Great Universities as Beacons

Fall 2020

Shekhar (Photo: Aimee Obidzinski/University of Pittsburgh)

You learn to know a beacon in a storm.



Dear Pitt Med Readers,   

I am honored to serve as the new dean of the University of Pittsburgh School of Medicine and introduce the first issue of Pitt Med magazine published under my leadership. 
This issue arrives when we are living through an incredible “new normal”—amid an unpredictable pandemic, civic unrest and a tenuous economy. This vortex of challenges is precisely where great medical and research universities like Pitt can serve as beacons. Science, innovation and collaboration have never been more important—or more necessary.  
Here at Pitt Med, life presses on with renewed energy. In August, our first-year medical students made history with an extraordinary virtual white coat ceremony and their own class oath—a new tradition for Pitt. Our clinical faculty and trainees have been caring for patients at full capacity. Our educational leaders have been busy welcoming medical students to classes, online and on campus. And our investigators have been conducting research at warp speed to create critical knowledge, including urgent elucidations related to COVID-19. 
The ensuing pages speak to some of these efforts. Our special report checks in on our faculty and students, who have been working tirelessly to understand, treat and prevent the spread of SARS-CoV-2 and COVID-19.   
The idea for our cover story took shape this summer, following the murder of George Floyd and a University-wide charge to focus the lens of examination inward and assess our own systems and structures. The place where race intersects with medicine is hardly uncharted territory. But writer Elaine Vitone zeroes in on racism in medicine—how discrimination and inequity damage health. More to come on how Pitt people are removing structural barriers and increasing diversity, equity and inclusion.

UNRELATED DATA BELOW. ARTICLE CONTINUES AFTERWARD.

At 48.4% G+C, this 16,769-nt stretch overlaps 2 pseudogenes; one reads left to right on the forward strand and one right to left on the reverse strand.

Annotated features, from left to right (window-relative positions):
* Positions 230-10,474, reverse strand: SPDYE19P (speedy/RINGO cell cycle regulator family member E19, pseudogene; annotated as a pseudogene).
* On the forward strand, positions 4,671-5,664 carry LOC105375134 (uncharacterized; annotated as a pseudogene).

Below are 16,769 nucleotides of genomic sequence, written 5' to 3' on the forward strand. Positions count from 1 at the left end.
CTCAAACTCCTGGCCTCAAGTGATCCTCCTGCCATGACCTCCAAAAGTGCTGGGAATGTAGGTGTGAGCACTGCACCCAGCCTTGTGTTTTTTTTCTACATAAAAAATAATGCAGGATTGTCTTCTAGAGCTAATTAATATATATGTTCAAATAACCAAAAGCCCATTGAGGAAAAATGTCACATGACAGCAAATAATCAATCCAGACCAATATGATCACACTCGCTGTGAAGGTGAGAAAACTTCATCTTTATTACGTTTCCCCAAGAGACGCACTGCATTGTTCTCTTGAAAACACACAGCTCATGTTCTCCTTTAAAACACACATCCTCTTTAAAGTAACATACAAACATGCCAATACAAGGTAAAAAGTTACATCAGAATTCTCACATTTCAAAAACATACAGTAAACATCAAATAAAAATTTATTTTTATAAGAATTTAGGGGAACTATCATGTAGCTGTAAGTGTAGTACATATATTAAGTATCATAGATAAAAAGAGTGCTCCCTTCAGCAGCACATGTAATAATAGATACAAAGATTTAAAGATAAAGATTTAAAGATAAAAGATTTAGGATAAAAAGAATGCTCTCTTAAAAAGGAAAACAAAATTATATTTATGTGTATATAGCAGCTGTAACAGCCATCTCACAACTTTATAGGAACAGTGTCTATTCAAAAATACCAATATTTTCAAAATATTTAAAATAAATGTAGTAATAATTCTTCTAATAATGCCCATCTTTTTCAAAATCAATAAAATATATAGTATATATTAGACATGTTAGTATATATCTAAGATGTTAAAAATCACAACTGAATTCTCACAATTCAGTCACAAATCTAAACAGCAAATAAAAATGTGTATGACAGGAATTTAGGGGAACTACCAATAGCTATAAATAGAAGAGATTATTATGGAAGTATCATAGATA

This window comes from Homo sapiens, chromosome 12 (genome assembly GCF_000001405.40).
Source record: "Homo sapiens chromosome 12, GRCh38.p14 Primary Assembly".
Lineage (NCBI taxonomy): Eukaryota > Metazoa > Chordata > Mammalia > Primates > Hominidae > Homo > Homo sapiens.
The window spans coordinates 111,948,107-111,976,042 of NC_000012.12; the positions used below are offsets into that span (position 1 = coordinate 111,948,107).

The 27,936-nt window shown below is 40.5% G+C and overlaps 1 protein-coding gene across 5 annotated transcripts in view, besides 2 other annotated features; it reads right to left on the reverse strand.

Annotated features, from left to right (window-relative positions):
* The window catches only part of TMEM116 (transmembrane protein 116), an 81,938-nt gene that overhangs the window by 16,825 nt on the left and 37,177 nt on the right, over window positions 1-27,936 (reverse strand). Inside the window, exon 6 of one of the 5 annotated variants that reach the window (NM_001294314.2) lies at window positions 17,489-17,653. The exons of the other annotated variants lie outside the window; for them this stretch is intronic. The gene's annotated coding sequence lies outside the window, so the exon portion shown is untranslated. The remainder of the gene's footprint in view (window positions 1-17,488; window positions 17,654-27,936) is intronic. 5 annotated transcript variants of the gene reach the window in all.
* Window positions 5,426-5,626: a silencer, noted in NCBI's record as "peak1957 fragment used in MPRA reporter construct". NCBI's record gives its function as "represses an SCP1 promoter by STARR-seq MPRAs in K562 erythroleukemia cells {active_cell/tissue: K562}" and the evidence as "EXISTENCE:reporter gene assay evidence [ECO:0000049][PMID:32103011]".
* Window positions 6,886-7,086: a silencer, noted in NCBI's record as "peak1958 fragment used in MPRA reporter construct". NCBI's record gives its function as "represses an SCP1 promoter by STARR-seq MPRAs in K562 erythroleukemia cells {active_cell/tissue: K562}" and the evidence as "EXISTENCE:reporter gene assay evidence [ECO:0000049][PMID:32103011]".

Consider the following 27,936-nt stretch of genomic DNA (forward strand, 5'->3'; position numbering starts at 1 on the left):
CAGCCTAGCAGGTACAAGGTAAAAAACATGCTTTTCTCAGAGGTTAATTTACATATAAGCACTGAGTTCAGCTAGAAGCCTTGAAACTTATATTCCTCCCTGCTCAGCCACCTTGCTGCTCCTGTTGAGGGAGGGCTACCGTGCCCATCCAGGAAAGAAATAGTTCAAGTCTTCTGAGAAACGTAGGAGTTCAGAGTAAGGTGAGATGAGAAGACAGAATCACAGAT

It’s worth noting that the corresponding art for this piece is by Ms. Jasmine Green, a Pitt alumna, Pittsburgh local and, using her own term, an “artivist.” Green’s paintings—which we commissioned for this issue—will soon be on proud display in Alan Magee Scaife Hall. You can read more about Green in the contributors’ box on the preceding spread.
This issue also spotlights groundbreaking work happening on campus that’s likely to carry real-world benefits for patients and clinical care teams alike. These advancements include a newly unveiled type of immunity, a new vaccine delivery option for protecting against tuberculosis and a way to leverage robotics to sharpen the immune system’s attack on cancer cells. 
So, while 2020 has reminded us—in stark clarity—of the capriciousness of life, it’s also laid bare a quieter truth: That Pitt Med’s firm commitment to training the best doctors, finding new cures and creating a more equitable society is needed now more than ever. I invite every one of you to join us in this mission and support our students, faculty and staff as we continue to negotiate this new normal—and thrive within it—in the year to come. 
Stay safe and be well.   
Anantha Shekhar, MD, PhD 
Senior Vice Chancellor for the Health Sciences 
John and Gertrude Petersen Dean, School of Medicine